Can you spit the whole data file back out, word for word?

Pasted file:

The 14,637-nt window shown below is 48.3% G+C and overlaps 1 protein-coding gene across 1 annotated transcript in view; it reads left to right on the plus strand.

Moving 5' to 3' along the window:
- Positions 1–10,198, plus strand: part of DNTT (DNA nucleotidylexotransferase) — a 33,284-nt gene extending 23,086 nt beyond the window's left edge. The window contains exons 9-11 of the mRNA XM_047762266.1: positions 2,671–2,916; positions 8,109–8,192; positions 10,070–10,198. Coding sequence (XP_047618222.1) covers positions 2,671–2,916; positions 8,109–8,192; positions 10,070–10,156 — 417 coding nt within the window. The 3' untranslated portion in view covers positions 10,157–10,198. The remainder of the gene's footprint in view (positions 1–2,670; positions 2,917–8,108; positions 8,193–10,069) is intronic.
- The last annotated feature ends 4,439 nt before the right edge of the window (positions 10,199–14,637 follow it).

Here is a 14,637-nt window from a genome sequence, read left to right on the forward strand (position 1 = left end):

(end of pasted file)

The 14,637-nt window shown below is 48.3% G+C and overlaps 1 protein-coding gene across 1 annotated transcript in view; it reads left to right on the plus strand.

Moving 5' to 3' along the window:
- Positions 1–10,198, plus strand: part of DNTT (DNA nucleotidylexotransferase) — a 33,284-nt gene extending 23,086 nt beyond the window's left edge. The window contains exons 9-11 of the mRNA XM_047762266.1: positions 2,671–2,916; positions 8,109–8,192; positions 10,070–10,198. Coding sequence (XP_047618222.1) covers positions 2,671–2,916; positions 8,109–8,192; positions 10,070–10,156 — 417 coding nt within the window. The 3' untranslated portion in view covers positions 10,157–10,198. The remainder of the gene's footprint in view (positions 1–2,670; positions 2,917–8,108; positions 8,193–10,069) is intronic.
- The last annotated feature ends 4,439 nt before the right edge of the window (positions 10,199–14,637 follow it).

Here is a 14,637-nt window from a genome sequence, read left to right on the forward strand (position 1 = left end):